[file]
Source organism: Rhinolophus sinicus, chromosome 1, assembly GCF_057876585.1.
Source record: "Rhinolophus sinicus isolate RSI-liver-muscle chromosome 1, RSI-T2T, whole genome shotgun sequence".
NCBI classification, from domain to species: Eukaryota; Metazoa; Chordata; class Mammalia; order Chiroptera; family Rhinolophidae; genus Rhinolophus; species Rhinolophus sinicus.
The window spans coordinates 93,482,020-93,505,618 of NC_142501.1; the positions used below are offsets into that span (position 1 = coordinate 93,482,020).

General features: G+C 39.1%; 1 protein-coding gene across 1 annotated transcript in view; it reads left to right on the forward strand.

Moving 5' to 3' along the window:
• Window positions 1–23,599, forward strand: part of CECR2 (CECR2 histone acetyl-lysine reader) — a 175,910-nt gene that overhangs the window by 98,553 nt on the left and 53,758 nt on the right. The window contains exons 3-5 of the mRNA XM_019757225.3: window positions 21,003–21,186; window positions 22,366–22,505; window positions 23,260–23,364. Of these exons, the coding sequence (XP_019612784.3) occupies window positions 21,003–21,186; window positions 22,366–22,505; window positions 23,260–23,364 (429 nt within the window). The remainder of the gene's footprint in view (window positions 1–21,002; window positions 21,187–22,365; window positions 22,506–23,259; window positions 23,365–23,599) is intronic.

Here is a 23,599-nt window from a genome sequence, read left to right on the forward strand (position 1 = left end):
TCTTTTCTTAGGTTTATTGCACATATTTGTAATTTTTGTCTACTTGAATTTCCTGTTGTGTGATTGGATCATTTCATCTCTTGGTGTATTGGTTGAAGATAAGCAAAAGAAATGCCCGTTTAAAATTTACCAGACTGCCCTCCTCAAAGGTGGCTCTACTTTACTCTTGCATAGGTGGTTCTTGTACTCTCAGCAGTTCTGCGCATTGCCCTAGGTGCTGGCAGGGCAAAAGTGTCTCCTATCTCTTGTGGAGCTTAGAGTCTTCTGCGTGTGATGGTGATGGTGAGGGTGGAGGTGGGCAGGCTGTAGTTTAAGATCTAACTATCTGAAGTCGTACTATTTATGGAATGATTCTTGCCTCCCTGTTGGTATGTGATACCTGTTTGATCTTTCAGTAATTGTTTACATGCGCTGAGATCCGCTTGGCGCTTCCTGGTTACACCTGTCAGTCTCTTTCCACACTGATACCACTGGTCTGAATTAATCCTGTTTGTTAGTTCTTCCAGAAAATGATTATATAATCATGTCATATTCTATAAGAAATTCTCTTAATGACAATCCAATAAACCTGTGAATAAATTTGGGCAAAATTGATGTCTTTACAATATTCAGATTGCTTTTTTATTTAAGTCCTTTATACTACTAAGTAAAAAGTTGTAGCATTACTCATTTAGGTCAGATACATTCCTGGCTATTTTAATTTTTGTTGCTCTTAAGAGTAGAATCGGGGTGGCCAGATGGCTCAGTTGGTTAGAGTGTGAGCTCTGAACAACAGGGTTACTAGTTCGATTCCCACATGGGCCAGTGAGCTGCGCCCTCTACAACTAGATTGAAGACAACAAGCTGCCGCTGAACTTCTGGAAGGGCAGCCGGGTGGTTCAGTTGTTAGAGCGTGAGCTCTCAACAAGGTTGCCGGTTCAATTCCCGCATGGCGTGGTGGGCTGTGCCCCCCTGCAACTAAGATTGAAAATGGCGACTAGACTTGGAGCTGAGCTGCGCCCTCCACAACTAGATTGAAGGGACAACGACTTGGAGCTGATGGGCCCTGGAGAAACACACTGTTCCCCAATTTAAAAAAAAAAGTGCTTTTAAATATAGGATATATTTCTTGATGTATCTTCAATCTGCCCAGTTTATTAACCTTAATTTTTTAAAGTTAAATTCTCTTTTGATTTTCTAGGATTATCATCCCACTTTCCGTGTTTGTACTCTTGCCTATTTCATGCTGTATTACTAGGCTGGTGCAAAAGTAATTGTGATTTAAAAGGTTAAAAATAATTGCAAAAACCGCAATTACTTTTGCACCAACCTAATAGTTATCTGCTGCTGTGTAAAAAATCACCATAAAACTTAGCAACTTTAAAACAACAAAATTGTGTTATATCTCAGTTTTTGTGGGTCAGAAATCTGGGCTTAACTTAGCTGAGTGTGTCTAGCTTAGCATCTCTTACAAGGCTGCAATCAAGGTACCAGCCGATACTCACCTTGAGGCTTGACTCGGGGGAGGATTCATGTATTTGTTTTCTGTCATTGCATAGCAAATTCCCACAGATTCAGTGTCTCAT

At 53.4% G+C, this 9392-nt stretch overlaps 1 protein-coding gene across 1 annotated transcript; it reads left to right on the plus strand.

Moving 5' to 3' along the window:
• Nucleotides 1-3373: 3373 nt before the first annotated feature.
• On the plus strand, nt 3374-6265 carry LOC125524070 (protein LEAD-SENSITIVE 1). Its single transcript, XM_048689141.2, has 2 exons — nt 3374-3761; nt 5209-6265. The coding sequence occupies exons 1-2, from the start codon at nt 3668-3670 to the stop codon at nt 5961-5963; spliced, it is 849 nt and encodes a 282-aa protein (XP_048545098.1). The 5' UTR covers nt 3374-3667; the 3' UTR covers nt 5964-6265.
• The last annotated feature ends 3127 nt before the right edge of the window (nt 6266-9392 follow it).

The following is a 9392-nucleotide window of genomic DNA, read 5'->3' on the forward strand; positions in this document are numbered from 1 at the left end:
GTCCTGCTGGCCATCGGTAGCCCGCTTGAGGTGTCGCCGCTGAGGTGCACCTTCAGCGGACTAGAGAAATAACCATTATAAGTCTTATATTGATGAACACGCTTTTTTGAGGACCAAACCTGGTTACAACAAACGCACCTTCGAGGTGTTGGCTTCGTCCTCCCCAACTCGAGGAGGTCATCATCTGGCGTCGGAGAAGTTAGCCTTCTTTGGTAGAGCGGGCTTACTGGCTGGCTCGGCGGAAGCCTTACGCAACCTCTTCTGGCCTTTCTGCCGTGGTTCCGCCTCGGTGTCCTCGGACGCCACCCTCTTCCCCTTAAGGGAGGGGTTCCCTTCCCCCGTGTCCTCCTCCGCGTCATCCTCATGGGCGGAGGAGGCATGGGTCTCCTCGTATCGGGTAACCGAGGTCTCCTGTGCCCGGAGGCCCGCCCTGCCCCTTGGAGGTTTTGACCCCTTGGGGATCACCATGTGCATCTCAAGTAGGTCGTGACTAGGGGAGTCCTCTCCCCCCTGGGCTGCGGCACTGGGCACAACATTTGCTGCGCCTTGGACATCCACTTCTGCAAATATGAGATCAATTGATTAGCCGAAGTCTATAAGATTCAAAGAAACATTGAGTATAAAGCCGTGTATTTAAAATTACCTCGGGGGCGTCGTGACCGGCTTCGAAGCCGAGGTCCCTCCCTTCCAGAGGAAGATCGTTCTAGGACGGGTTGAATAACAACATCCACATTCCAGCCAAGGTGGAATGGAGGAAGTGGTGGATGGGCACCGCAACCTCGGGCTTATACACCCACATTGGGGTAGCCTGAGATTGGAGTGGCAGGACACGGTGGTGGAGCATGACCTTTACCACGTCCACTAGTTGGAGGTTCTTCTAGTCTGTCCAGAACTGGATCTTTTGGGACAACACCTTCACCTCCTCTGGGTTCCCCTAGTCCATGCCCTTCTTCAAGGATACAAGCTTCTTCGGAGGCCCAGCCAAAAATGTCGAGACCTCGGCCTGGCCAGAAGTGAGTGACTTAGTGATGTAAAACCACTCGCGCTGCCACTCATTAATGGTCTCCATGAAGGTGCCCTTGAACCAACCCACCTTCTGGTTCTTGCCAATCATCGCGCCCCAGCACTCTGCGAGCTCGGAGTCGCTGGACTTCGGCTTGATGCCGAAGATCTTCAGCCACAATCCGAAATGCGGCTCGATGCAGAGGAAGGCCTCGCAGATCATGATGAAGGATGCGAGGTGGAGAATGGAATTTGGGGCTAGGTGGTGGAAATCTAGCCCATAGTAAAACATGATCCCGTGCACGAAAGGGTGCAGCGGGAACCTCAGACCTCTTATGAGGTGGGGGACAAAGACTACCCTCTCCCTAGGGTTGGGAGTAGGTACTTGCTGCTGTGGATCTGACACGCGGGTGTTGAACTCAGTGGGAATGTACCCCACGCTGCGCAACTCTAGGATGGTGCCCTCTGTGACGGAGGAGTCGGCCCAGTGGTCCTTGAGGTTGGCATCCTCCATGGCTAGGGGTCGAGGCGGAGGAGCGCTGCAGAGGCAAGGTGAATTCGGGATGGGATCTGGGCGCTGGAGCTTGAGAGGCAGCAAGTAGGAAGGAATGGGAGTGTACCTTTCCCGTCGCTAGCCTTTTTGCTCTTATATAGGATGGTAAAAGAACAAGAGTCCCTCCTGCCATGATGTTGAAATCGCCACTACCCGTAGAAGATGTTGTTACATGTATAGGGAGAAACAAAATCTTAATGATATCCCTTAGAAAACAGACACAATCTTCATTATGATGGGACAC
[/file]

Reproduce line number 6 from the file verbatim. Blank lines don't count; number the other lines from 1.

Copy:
Moving 5' to 3' along the window: